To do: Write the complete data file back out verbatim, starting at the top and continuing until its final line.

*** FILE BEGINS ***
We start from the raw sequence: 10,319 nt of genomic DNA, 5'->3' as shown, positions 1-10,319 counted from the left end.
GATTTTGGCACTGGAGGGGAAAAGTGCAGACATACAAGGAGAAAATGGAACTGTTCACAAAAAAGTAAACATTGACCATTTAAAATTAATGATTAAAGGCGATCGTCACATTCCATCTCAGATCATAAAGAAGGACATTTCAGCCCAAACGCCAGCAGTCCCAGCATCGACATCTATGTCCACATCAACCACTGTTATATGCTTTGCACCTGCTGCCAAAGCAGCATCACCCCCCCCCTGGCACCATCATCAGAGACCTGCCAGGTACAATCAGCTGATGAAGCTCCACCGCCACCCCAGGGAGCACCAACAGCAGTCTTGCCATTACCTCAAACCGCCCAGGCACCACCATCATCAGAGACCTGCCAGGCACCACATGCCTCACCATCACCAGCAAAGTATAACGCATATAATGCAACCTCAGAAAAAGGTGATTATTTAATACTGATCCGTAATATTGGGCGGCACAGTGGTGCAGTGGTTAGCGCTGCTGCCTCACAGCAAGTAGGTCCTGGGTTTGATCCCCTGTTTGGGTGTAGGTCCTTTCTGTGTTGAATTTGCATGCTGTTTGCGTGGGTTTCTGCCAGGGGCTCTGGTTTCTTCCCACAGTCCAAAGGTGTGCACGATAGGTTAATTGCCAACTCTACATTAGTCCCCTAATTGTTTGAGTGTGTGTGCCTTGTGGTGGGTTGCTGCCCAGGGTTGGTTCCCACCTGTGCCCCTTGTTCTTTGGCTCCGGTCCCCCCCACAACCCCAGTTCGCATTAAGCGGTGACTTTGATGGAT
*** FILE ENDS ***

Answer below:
We start from the raw sequence: 10,319 nt of genomic DNA, 5'->3' as shown, positions 1-10,319 counted from the left end.
GATTTTGGCACTGGAGGGGAAAAGTGCAGACATACAAGGAGAAAATGGAACTGTTCACAAAAAAGTAAACATTGACCATTTAAAATTAATGATTAAAGGCGATCGTCACATTCCATCTCAGATCATAAAGAAGGACATTTCAGCCCAAACGCCAGCAGTCCCAGCATCGACATCTATGTCCACATCAACCACTGTTATATGCTTTGCACCTGCTGCCAAAGCAGCATCACCCCCCCCCTGGCACCATCATCAGAGACCTGCCAGGTACAATCAGCTGATGAAGCTCCACCGCCACCCCAGGGAGCACCAACAGCAGTCTTGCCATTACCTCAAACCGCCCAGGCACCACCATCATCAGAGACCTGCCAGGCACCACATGCCTCACCATCACCAGCAAAGTATAACGCATATAATGCAACCTCAGAAAAAGGTGATTATTTAATACTGATCCGTAATATTGGGCGGCACAGTGGTGCAGTGGTTAGCGCTGCTGCCTCACAGCAAGTAGGTCCTGGGTTTGATCCCCTGTTTGGGTGTAGGTCCTTTCTGTGTTGAATTTGCATGCTGTTTGCGTGGGTTTCTGCCAGGGGCTCTGGTTTCTTCCCACAGTCCAAAGGTGTGCACGATAGGTTAATTGCCAACTCTACATTAGTCCCCTAATTGTTTGAGTGTGTGTGCCTTGTGGTGGGTTGCTGCCCAGGGTTGGTTCCCACCTGTGCCCCTTGTTCTTTGGCTCCGGTCCCCCCCACAACCCCAGTTCGCATTAAGCGGTGACTTTGATGGAT